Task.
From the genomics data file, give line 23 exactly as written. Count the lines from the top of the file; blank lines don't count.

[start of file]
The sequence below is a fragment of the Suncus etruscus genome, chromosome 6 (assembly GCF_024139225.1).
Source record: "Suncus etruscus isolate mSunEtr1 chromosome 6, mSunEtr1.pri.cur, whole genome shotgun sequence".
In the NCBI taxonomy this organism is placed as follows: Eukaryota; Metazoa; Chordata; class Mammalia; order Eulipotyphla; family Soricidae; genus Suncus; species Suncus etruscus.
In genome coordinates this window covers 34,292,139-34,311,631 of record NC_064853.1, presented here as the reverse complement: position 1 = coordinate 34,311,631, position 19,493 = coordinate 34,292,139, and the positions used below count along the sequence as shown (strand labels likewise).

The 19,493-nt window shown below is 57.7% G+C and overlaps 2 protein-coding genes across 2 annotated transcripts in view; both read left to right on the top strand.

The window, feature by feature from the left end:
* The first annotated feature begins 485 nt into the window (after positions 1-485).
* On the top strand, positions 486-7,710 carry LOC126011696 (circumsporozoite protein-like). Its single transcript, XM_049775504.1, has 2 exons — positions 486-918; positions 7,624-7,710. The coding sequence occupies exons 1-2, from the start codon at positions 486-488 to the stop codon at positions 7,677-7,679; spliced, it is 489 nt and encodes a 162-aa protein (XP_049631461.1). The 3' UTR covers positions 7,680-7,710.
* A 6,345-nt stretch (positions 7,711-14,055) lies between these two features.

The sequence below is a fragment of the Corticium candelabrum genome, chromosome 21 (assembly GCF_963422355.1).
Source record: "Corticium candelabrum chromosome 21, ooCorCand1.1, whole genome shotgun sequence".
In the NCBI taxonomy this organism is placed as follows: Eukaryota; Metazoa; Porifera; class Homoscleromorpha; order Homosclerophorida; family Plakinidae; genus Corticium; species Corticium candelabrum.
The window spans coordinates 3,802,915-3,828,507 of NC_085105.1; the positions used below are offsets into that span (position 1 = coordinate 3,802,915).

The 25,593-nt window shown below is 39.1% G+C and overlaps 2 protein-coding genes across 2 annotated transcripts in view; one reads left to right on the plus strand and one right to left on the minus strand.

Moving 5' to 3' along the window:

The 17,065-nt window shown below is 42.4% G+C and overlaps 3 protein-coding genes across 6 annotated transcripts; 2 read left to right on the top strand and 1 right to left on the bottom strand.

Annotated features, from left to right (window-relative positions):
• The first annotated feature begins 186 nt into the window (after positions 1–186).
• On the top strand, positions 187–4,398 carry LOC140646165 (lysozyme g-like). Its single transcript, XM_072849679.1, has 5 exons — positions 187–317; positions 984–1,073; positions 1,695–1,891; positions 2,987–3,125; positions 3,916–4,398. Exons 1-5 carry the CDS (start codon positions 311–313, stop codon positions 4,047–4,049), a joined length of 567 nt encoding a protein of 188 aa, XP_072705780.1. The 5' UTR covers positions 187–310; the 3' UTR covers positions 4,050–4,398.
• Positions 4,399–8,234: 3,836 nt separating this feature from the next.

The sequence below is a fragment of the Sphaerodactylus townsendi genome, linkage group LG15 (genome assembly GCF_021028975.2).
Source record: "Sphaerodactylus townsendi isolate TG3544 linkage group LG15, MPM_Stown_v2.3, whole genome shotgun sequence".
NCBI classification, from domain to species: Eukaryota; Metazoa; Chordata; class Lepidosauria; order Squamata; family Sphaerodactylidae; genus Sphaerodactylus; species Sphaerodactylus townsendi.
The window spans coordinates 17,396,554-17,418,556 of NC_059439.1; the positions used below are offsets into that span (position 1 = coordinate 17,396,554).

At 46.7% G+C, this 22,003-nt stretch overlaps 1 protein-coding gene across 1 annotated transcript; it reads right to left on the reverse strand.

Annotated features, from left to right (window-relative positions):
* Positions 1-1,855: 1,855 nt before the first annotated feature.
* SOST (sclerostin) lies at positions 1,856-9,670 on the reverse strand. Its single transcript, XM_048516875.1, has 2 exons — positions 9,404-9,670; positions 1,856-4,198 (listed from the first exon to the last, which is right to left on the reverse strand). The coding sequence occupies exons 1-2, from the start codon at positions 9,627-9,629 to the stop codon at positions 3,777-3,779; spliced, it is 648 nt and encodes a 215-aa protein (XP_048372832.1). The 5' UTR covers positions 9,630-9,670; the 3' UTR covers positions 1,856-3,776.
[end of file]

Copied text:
NCBI classification, from domain to species: Eukaryota; Metazoa; Chordata; class Lepidosauria; order Squamata; family Sphaerodactylidae; genus Sphaerodactylus; species Sphaerodactylus townsendi.